What DOES Your Compensation Plan Incentivize?
Incentives can be challenging to understand, especially when the implications of many of them play out on a longer timescale. That shouldn't deter you, in fact it should encourage you, to really question what your compensation plan incentivizes. For example, a rule like "we don't give promotions in back-to-back annual evaluations" sounds reasonable, because the vast majority of the time you won't be able to justify doing it. In fact, most of the time it's even a question, it means the person was probably not brought in at the right level. However, that firm stance incentivizes your superstars to put things on cruise control, especially after getting a promotion, because cruise control for them is still an above average performance.
Everything boils down to incentives. If money, titles, time off, all-expenses-paid vacations, or other perks can be had in exchange for value delivered to the company, then you will get more value from the employees. It's that simple. To aide this process, there are three fundamental responsibilities of the leadership team.
- Clearly communicate what you and the leadership team value so the employees know where to focus their effort.
- Clearly communicate what the reward will be. For example, if salary is calculated by that equation, salary bands are documented, and job tier roles/responsibilities are clear, then they'll know that if they deliver X they should get a Y percent raise and, if criteria Z is met, a promotion.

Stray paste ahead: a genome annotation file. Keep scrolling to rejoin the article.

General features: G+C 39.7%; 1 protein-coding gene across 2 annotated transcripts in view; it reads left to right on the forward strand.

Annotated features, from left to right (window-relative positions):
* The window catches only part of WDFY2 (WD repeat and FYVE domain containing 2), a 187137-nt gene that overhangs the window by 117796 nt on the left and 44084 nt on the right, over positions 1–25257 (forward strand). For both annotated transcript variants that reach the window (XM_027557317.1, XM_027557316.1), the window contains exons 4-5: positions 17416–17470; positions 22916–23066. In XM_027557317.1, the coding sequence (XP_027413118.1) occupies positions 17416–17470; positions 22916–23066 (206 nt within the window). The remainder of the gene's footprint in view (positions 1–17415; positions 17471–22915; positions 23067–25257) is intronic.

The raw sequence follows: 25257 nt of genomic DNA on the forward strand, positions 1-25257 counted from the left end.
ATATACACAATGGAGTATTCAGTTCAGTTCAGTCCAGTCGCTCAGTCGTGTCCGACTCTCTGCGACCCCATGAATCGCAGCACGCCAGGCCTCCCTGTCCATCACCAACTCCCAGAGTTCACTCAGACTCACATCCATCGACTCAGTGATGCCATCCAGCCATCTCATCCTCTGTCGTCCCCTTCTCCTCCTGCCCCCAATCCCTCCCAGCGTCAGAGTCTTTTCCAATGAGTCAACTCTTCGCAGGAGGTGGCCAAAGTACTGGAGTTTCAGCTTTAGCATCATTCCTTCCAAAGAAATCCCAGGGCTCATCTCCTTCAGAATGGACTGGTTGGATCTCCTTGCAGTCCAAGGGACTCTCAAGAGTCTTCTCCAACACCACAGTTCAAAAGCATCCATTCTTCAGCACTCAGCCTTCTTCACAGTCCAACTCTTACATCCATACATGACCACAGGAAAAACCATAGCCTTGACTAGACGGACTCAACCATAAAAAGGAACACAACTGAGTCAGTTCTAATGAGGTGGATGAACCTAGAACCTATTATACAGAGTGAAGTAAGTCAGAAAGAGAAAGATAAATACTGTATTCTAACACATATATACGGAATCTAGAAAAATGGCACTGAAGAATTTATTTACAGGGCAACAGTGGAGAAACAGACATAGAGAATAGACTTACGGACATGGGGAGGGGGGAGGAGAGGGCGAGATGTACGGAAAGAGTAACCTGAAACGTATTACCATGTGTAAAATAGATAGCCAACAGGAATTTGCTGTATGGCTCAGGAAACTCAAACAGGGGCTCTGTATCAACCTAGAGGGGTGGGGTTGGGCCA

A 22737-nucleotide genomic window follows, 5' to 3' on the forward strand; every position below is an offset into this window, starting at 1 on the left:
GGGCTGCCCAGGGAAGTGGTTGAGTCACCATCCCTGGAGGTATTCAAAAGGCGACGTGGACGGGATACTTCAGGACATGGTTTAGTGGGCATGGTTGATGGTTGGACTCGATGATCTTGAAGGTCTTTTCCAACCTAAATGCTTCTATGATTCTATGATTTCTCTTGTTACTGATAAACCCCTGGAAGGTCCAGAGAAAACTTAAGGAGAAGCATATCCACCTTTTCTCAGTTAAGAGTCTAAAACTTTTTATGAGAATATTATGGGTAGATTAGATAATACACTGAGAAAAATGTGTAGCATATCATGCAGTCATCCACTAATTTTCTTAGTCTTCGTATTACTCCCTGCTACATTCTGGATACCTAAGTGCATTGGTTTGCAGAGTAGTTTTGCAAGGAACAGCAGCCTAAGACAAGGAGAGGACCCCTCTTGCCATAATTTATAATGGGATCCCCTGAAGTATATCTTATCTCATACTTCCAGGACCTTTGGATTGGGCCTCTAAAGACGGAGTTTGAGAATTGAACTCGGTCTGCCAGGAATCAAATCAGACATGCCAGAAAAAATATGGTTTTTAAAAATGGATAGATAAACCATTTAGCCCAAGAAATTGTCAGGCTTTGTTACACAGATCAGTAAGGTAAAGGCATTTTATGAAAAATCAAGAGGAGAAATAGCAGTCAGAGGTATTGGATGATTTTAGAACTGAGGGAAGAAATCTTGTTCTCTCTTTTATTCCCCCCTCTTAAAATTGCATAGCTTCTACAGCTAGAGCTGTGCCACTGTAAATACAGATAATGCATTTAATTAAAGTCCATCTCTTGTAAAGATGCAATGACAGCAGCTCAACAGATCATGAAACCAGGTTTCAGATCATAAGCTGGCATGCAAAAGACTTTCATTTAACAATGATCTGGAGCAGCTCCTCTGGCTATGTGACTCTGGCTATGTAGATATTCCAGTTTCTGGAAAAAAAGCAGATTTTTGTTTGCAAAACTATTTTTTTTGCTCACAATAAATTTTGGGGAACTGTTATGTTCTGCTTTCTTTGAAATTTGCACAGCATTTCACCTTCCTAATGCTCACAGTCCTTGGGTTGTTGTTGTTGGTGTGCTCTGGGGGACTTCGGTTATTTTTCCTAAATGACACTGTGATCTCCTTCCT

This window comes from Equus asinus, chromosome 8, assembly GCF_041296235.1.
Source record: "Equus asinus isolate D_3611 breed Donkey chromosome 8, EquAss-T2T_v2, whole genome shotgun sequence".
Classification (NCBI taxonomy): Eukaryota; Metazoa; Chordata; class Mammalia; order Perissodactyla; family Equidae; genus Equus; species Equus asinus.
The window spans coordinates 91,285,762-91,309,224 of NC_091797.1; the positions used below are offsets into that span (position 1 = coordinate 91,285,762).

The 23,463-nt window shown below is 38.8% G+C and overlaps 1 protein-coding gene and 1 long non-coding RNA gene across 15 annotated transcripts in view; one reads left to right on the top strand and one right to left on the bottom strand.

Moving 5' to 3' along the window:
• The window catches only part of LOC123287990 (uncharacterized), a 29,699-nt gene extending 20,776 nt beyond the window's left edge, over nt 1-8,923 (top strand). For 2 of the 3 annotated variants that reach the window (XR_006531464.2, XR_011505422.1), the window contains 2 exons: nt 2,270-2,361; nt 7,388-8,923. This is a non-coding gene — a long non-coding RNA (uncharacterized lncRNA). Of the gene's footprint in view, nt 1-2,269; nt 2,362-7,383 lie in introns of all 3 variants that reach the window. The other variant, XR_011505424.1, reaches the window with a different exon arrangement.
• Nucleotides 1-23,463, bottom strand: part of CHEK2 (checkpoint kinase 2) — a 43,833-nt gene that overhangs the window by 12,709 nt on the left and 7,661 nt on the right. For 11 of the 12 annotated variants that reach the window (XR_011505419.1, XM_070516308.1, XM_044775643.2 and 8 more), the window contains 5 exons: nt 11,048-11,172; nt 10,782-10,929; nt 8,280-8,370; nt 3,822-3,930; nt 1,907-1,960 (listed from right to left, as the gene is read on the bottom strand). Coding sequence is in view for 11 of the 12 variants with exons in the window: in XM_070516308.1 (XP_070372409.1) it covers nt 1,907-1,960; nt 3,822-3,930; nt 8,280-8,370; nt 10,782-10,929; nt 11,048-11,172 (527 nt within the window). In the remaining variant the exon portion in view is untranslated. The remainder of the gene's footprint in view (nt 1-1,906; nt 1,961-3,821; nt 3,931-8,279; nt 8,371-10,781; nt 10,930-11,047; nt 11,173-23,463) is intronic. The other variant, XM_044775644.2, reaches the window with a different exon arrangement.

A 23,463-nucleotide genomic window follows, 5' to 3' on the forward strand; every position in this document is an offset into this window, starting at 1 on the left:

- Deliver on it. If you skip this step, trust will be damaged. There are extenuating circumstances, this is where openness and honesty with the affected individual can save an otherwise fraught situation.
This isn't to say all employees will kick it into high gear, but many will. When this happens, not only will you get more value from your employees, you will immediately be able to identify those employees that have drive and passion to achieve something – something that everyone tries to screen for in interviews, but isn't always successful.
With this strategy you are incentivizing the following:
- Clear communication of standards, objectives, and feedback surrounding performance
- Performance matters, if the employee works hard and repeatedly delivers value, they will be rewarded
- Accountability for successes and failures, if coupled with clear communication this can almost always be a net-positive, at least for the employee